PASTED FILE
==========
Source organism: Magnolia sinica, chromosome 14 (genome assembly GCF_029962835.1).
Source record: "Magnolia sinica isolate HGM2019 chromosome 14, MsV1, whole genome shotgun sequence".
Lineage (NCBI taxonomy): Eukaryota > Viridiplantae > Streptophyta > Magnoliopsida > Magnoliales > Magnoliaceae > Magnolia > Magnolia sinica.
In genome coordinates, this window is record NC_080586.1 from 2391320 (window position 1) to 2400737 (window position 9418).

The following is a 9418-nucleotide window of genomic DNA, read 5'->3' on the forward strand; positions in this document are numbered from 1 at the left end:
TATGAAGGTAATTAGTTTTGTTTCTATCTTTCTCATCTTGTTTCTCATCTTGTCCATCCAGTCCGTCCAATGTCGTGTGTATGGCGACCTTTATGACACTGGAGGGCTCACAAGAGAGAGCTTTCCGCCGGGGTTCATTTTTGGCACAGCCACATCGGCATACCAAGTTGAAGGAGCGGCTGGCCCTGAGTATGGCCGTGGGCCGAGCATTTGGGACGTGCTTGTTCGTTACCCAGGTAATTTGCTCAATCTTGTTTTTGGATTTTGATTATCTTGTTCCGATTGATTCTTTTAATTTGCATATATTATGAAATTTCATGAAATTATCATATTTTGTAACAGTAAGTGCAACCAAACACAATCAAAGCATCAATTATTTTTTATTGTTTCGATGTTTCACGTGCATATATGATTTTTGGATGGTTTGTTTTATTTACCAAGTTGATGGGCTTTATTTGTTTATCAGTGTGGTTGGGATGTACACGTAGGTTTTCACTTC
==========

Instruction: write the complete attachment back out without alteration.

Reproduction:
Source organism: Magnolia sinica, chromosome 14 (genome assembly GCF_029962835.1).
Source record: "Magnolia sinica isolate HGM2019 chromosome 14, MsV1, whole genome shotgun sequence".
Lineage (NCBI taxonomy): Eukaryota > Viridiplantae > Streptophyta > Magnoliopsida > Magnoliales > Magnoliaceae > Magnolia > Magnolia sinica.
In genome coordinates, this window is record NC_080586.1 from 2391320 (window position 1) to 2400737 (window position 9418).

The following is a 9418-nucleotide window of genomic DNA, read 5'->3' on the forward strand; positions in this document are numbered from 1 at the left end:
TATGAAGGTAATTAGTTTTGTTTCTATCTTTCTCATCTTGTTTCTCATCTTGTCCATCCAGTCCGTCCAATGTCGTGTGTATGGCGACCTTTATGACACTGGAGGGCTCACAAGAGAGAGCTTTCCGCCGGGGTTCATTTTTGGCACAGCCACATCGGCATACCAAGTTGAAGGAGCGGCTGGCCCTGAGTATGGCCGTGGGCCGAGCATTTGGGACGTGCTTGTTCGTTACCCAGGTAATTTGCTCAATCTTGTTTTTGGATTTTGATTATCTTGTTCCGATTGATTCTTTTAATTTGCATATATTATGAAATTTCATGAAATTATCATATTTTGTAACAGTAAGTGCAACCAAACACAATCAAAGCATCAATTATTTTTTATTGTTTCGATGTTTCACGTGCATATATGATTTTTGGATGGTTTGTTTTATTTACCAAGTTGATGGGCTTTATTTGTTTATCAGTGTGGTTGGGATGTACACGTAGGTTTTCACTTC